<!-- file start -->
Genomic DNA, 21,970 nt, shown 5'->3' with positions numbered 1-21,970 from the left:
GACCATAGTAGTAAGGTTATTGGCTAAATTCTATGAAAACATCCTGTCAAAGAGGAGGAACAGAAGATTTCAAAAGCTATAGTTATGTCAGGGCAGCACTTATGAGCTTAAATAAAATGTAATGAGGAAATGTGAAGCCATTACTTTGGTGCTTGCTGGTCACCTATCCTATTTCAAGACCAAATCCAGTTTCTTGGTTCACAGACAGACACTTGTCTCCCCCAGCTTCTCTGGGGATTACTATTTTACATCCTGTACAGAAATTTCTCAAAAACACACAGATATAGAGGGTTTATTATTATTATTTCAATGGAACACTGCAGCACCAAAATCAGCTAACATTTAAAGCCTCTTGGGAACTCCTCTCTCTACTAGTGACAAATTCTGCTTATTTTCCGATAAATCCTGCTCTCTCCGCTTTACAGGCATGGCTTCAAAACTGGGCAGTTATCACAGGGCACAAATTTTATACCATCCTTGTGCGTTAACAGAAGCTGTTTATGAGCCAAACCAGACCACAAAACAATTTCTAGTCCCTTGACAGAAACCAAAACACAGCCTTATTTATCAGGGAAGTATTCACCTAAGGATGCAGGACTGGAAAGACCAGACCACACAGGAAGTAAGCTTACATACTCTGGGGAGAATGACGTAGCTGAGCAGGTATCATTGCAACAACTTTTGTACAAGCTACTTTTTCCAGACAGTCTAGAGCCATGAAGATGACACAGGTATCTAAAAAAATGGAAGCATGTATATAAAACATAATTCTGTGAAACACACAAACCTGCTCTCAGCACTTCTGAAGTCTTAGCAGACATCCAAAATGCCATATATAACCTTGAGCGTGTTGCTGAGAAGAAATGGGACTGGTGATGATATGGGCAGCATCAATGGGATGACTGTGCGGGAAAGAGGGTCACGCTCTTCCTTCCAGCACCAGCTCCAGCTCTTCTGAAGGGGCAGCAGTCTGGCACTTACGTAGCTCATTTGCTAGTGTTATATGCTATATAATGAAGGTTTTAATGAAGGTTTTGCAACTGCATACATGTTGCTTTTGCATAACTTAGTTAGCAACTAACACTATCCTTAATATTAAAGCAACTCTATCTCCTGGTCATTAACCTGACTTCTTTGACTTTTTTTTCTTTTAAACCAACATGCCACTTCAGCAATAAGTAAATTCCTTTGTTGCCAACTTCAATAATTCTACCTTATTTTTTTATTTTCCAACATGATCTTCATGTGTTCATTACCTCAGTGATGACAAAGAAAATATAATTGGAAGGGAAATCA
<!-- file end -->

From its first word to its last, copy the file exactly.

Genomic DNA, 21,970 nt, shown 5'->3' with positions numbered 1-21,970 from the left:
GACCATAGTAGTAAGGTTATTGGCTAAATTCTATGAAAACATCCTGTCAAAGAGGAGGAACAGAAGATTTCAAAAGCTATAGTTATGTCAGGGCAGCACTTATGAGCTTAAATAAAATGTAATGAGGAAATGTGAAGCCATTACTTTGGTGCTTGCTGGTCACCTATCCTATTTCAAGACCAAATCCAGTTTCTTGGTTCACAGACAGACACTTGTCTCCCCCAGCTTCTCTGGGGATTACTATTTTACATCCTGTACAGAAATTTCTCAAAAACACACAGATATAGAGGGTTTATTATTATTATTTCAATGGAACACTGCAGCACCAAAATCAGCTAACATTTAAAGCCTCTTGGGAACTCCTCTCTCTACTAGTGACAAATTCTGCTTATTTTCCGATAAATCCTGCTCTCTCCGCTTTACAGGCATGGCTTCAAAACTGGGCAGTTATCACAGGGCACAAATTTTATACCATCCTTGTGCGTTAACAGAAGCTGTTTATGAGCCAAACCAGACCACAAAACAATTTCTAGTCCCTTGACAGAAACCAAAACACAGCCTTATTTATCAGGGAAGTATTCACCTAAGGATGCAGGACTGGAAAGACCAGACCACACAGGAAGTAAGCTTACATACTCTGGGGAGAATGACGTAGCTGAGCAGGTATCATTGCAACAACTTTTGTACAAGCTACTTTTTCCAGACAGTCTAGAGCCATGAAGATGACACAGGTATCTAAAAAAATGGAAGCATGTATATAAAACATAATTCTGTGAAACACACAAACCTGCTCTCAGCACTTCTGAAGTCTTAGCAGACATCCAAAATGCCATATATAACCTTGAGCGTGTTGCTGAGAAGAAATGGGACTGGTGATGATATGGGCAGCATCAATGGGATGACTGTGCGGGAAAGAGGGTCACGCTCTTCCTTCCAGCACCAGCTCCAGCTCTTCTGAAGGGGCAGCAGTCTGGCACTTACGTAGCTCATTTGCTAGTGTTATATGCTATATAATGAAGGTTTTAATGAAGGTTTTGCAACTGCATACATGTTGCTTTTGCATAACTTAGTTAGCAACTAACACTATCCTTAATATTAAAGCAACTCTATCTCCTGGTCATTAACCTGACTTCTTTGACTTTTTTTTCTTTTAAACCAACATGCCACTTCAGCAATAAGTAAATTCCTTTGTTGCCAACTTCAATAATTCTACCTTATTTTTTTATTTTCCAACATGATCTTCATGTGTTCATTACCTCAGTGATGACAAAGAAAATATAATTGGAAGGGAAATCA